New research: Allies may be more reassured than demoralized by withdrawals
New research by D. G. Kim, Joshua Byun, and Jiyoung Ko brings new data to the question of whether the Afghan withdrawal harmed America’s reputation for resolve in the world. In surveys conducted in early 2022, Kim and colleagues found that when they reminded some respondents of the U.S. withdrawal from Afghanistan, the reactions of U.S. survey participants differed in comparison to respondents in South Korea and China.
U.S.-based respondents, when reminded about the U.S. withdrawal, assessed that foreign observers broadly would be less confident in U.S. military support compared to respondents who were not prompted about withdrawal. This pattern was also true when the team asked U.S. respondents about South Korean confidence in future U.S. support. While these effects were substantively small, they were statistically observable.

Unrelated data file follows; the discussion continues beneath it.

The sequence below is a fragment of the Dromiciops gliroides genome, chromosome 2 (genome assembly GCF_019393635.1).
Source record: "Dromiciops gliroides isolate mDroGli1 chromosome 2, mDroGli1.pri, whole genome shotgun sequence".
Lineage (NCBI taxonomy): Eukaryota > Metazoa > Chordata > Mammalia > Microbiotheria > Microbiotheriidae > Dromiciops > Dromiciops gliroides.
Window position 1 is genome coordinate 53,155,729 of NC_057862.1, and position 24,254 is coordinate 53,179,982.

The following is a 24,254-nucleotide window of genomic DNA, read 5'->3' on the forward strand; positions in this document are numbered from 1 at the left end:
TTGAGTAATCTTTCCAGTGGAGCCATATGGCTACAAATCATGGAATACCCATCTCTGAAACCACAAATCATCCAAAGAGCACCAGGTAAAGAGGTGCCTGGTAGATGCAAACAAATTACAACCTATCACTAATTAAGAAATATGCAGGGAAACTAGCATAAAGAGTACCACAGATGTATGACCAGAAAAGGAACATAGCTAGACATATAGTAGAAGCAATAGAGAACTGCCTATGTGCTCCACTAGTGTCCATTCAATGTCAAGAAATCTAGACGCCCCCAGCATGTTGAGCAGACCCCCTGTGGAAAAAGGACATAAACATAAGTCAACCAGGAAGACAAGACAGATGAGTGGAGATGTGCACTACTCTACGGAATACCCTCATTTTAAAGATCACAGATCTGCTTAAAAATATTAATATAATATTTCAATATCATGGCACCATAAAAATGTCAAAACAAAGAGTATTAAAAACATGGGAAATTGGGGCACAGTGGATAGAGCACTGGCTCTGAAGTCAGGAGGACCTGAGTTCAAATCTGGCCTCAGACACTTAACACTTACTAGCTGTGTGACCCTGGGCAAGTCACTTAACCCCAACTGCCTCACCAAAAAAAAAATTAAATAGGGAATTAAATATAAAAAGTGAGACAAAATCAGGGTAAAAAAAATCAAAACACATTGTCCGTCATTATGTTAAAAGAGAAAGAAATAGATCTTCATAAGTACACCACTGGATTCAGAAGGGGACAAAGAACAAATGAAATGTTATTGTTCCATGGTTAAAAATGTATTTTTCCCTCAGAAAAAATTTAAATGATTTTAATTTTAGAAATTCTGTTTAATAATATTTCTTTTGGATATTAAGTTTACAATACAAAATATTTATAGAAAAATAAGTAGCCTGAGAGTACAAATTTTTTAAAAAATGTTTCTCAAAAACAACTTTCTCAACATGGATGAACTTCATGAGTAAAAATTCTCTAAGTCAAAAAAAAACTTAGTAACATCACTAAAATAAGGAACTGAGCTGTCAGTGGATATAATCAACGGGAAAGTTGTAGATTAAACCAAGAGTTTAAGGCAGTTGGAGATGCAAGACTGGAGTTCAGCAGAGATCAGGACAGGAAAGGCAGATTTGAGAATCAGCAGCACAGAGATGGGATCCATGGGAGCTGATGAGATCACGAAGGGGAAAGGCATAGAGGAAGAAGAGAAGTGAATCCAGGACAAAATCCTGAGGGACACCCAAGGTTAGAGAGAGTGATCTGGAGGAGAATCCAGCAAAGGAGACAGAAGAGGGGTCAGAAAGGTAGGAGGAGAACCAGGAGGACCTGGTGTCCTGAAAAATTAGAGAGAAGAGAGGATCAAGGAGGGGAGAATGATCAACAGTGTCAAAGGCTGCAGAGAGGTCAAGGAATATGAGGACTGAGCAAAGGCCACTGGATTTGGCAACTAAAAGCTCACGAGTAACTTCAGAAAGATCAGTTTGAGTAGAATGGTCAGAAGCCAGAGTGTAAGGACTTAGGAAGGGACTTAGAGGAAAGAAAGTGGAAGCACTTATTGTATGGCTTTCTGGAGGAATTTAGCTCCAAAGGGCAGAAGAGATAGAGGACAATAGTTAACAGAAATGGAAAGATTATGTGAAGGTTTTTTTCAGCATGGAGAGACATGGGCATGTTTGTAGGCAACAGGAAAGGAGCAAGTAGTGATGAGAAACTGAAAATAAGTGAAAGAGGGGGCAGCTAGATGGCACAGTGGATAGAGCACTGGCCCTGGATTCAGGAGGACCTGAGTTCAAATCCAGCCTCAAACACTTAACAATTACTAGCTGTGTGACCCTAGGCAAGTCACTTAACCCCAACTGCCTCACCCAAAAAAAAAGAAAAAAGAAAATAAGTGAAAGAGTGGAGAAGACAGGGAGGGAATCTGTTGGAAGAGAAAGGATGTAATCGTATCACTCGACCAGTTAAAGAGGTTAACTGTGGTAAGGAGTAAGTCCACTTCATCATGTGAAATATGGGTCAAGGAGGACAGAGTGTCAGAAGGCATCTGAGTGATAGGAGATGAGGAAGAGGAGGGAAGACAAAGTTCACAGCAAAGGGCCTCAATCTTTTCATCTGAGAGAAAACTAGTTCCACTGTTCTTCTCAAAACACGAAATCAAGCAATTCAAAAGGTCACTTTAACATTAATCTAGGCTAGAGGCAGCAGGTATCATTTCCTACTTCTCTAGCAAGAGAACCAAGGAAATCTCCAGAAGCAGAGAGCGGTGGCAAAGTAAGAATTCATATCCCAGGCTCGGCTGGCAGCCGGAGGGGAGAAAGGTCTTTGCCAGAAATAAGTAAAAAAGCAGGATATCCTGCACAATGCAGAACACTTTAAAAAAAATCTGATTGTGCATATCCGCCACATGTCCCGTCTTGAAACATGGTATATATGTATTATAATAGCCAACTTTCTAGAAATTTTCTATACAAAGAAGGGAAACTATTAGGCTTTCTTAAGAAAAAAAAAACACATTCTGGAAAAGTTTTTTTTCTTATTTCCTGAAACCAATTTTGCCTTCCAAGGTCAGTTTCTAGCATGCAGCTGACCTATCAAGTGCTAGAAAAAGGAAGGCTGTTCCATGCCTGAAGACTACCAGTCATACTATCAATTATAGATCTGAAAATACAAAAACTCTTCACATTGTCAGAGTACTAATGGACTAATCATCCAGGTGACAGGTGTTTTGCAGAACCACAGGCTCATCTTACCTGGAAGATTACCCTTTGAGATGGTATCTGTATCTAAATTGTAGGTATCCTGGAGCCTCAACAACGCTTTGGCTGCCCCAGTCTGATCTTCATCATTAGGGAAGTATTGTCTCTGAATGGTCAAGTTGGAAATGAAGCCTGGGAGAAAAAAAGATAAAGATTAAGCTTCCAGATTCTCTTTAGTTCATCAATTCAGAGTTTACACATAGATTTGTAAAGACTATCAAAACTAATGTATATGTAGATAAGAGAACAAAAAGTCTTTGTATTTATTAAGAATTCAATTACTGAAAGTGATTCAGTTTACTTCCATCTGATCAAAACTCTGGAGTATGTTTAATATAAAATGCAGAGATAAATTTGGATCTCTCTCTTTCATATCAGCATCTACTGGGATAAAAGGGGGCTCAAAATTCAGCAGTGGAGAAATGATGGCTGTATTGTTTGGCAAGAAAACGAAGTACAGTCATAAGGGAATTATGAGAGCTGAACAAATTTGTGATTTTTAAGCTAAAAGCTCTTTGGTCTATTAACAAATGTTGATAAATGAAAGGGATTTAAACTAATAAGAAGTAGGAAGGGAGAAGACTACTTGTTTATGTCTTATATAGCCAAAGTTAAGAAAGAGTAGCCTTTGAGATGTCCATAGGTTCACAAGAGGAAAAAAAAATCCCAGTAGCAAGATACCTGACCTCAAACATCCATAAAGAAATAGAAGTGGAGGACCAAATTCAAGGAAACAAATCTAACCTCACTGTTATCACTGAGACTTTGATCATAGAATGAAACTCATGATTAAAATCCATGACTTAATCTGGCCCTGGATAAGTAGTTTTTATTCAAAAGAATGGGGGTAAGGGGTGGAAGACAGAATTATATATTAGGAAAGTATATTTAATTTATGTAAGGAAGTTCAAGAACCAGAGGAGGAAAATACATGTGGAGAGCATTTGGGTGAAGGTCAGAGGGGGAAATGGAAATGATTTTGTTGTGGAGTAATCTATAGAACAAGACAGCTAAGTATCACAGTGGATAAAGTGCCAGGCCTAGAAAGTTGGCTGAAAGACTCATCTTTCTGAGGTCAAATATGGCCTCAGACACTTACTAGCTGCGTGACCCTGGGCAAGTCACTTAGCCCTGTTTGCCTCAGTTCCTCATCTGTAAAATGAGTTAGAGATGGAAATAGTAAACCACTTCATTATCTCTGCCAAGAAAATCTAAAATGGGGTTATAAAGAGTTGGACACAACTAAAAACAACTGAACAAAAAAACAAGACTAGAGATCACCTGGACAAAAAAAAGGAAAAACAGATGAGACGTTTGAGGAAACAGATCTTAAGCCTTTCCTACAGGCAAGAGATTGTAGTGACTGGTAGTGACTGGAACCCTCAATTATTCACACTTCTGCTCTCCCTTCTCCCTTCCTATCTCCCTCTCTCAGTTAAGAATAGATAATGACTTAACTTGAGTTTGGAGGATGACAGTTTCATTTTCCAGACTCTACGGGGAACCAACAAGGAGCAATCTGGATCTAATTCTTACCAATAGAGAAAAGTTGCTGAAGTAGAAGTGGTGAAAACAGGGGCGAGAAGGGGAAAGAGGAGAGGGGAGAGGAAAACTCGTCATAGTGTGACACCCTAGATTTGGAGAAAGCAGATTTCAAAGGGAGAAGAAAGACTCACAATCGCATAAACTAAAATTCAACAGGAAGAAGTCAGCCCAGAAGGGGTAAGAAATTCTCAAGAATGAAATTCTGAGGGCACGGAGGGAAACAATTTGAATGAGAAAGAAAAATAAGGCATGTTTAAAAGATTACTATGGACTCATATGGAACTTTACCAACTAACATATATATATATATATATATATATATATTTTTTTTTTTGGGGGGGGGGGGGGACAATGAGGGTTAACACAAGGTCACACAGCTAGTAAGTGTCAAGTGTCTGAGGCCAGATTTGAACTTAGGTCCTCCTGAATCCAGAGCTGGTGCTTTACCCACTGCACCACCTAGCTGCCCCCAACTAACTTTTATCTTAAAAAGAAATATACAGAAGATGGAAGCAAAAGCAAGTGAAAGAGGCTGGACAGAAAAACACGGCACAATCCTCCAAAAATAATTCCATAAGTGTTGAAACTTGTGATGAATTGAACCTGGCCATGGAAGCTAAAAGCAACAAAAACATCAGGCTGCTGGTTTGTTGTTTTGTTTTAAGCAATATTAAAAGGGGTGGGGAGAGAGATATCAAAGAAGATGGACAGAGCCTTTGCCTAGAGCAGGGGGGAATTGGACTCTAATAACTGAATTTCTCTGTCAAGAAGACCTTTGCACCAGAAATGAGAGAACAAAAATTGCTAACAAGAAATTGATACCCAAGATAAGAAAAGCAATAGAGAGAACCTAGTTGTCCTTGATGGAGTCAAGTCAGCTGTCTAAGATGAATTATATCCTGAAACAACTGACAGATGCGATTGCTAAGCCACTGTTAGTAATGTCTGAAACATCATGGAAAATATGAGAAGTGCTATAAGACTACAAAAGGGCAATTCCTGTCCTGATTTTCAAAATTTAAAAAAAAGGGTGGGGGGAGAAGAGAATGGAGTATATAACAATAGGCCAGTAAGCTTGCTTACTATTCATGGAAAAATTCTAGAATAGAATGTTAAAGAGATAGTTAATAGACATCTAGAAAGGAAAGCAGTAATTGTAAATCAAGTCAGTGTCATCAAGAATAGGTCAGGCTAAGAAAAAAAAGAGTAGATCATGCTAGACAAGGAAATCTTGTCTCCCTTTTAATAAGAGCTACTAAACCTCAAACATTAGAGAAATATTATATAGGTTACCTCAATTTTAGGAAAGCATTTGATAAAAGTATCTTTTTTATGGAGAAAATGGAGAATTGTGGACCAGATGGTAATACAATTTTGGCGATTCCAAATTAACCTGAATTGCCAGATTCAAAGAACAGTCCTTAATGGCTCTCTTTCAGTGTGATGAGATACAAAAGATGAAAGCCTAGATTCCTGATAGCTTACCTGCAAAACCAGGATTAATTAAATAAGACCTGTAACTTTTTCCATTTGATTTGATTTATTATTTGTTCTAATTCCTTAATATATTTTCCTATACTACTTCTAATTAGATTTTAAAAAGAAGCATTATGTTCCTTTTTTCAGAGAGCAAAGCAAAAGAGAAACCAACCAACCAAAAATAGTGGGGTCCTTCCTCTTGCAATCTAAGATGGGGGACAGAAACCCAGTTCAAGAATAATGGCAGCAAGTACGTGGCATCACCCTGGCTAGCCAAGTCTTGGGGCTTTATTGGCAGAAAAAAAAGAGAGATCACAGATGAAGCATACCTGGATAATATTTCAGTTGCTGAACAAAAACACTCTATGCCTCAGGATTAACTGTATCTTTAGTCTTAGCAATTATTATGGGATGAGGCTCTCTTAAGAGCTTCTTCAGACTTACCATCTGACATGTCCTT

But survey findings from South Korean and Chinese respondents revealed a different view. The surveys there found that reminding respondents of the Afghanistan withdrawal had no discernible effect on assessments of U.S. willingness to defend its allies broadly, or South Korea in particular. In fact, when some respondents were told that the Afghan withdrawal might permit the United States to reprioritize military capabilities away from Afghanistan and toward East Asia, those South Korean and Chinese respondents were more confident in U.S. security promises than their peers that had not received that prioritization message.